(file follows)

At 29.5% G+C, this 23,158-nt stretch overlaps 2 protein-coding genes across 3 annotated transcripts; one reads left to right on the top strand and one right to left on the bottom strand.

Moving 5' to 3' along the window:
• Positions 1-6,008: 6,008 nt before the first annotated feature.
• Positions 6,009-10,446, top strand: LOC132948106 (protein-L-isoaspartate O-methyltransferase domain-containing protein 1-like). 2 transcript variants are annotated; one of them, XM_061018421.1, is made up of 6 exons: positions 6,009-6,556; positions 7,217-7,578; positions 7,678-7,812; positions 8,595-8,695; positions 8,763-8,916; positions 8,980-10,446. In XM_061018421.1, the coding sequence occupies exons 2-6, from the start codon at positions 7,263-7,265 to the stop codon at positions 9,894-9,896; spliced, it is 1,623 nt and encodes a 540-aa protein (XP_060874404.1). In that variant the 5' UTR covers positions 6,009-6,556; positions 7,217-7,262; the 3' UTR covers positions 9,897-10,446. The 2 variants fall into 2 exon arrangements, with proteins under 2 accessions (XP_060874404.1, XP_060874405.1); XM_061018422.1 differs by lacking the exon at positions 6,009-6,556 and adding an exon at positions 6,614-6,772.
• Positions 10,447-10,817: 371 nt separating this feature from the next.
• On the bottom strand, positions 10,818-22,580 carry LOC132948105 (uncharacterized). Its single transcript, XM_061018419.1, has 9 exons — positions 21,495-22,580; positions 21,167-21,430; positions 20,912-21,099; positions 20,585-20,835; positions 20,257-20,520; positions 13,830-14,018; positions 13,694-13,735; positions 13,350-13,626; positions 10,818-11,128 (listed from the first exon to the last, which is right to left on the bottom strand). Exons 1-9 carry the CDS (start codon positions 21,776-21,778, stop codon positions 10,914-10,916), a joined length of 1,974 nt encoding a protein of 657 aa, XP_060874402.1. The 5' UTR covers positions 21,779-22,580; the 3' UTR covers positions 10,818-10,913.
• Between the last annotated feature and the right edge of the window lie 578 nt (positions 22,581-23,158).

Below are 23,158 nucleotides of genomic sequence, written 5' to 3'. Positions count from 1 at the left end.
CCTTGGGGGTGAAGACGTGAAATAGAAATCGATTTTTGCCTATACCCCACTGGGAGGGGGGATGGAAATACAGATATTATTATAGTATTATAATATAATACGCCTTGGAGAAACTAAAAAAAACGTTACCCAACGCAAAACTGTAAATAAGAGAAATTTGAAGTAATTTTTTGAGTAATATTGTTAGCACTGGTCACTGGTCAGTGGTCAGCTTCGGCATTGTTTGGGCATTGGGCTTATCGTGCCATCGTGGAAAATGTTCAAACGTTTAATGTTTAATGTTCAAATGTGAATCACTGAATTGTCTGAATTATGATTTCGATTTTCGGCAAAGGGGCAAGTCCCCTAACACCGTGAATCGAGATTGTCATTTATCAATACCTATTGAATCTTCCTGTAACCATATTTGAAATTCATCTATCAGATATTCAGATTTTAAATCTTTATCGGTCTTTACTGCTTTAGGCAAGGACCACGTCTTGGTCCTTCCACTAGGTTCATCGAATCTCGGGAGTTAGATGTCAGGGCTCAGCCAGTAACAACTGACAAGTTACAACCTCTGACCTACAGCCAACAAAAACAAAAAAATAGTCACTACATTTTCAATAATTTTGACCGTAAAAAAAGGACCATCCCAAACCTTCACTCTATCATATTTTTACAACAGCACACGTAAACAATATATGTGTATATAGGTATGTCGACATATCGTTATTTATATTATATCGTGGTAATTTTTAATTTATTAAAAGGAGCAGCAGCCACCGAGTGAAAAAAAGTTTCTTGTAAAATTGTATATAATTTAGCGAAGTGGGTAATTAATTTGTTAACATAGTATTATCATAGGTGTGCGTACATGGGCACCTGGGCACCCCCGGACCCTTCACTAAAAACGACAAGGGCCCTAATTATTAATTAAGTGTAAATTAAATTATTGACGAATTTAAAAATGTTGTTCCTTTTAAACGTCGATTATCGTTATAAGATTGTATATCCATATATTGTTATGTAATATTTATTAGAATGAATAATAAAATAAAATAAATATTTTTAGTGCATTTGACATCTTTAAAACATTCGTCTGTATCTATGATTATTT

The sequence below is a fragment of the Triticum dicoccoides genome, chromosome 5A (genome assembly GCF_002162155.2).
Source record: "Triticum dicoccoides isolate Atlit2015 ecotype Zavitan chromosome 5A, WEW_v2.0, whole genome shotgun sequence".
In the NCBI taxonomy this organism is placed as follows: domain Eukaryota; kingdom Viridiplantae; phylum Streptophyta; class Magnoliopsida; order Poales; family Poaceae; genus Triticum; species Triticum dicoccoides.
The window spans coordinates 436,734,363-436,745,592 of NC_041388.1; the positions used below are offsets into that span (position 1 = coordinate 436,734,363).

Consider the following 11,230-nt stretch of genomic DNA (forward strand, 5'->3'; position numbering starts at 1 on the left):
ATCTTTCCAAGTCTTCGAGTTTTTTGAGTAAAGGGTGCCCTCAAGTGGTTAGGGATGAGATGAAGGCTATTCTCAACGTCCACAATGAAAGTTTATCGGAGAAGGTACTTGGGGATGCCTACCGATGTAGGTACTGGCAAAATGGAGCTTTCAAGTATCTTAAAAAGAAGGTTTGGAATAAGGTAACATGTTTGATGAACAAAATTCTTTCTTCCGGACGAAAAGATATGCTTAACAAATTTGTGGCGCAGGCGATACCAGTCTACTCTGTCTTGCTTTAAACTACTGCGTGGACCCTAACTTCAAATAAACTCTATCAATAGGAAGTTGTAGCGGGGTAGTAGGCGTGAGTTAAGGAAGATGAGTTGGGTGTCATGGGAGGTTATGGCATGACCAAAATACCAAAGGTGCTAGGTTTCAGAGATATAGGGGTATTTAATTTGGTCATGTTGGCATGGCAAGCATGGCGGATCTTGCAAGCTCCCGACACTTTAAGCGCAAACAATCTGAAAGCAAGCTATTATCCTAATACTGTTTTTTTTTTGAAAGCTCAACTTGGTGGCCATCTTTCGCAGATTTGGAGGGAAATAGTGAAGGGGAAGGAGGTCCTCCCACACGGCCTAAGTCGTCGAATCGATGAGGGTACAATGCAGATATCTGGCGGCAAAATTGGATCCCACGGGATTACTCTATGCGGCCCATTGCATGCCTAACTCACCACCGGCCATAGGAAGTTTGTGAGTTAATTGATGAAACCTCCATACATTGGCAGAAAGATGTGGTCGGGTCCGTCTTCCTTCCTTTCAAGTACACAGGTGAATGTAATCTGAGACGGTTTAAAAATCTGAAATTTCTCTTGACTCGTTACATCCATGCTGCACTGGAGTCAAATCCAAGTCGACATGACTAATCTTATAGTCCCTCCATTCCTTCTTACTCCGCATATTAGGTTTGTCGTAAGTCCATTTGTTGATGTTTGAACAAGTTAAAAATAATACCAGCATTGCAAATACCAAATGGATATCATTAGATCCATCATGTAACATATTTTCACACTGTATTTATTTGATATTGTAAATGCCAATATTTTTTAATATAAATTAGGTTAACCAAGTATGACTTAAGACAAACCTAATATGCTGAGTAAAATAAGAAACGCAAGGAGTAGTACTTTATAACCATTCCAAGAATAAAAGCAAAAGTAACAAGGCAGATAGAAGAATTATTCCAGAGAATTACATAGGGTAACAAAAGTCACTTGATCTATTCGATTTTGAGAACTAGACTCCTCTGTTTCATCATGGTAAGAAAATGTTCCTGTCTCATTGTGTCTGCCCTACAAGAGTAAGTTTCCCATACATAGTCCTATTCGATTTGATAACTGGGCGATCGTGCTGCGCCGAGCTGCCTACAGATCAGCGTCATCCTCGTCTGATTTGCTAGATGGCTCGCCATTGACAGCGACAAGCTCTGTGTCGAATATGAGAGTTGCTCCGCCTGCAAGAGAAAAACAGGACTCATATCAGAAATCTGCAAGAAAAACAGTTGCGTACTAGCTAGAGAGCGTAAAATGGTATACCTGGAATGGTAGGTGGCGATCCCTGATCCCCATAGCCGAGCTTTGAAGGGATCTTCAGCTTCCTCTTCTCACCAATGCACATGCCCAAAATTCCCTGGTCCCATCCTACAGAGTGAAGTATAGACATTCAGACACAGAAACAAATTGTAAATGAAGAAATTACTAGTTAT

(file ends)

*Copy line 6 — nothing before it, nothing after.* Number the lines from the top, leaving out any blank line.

• On the bottom strand, positions 10,818-22,580 carry LOC132948105 (uncharacterized). Its single transcript, XM_061018419.1, has 9 exons — positions 21,495-22,580; positions 21,167-21,430; positions 20,912-21,099; positions 20,585-20,835; positions 20,257-20,520; positions 13,830-14,018; positions 13,694-13,735; positions 13,350-13,626; positions 10,818-11,128 (listed from the first exon to the last, which is right to left on the bottom strand). Exons 1-9 carry the CDS (start codon positions 21,776-21,778, stop codon positions 10,914-10,916), a joined length of 1,974 nt encoding a protein of 657 aa, XP_060874402.1. The 5' UTR covers positions 21,779-22,580; the 3' UTR covers positions 10,818-10,913.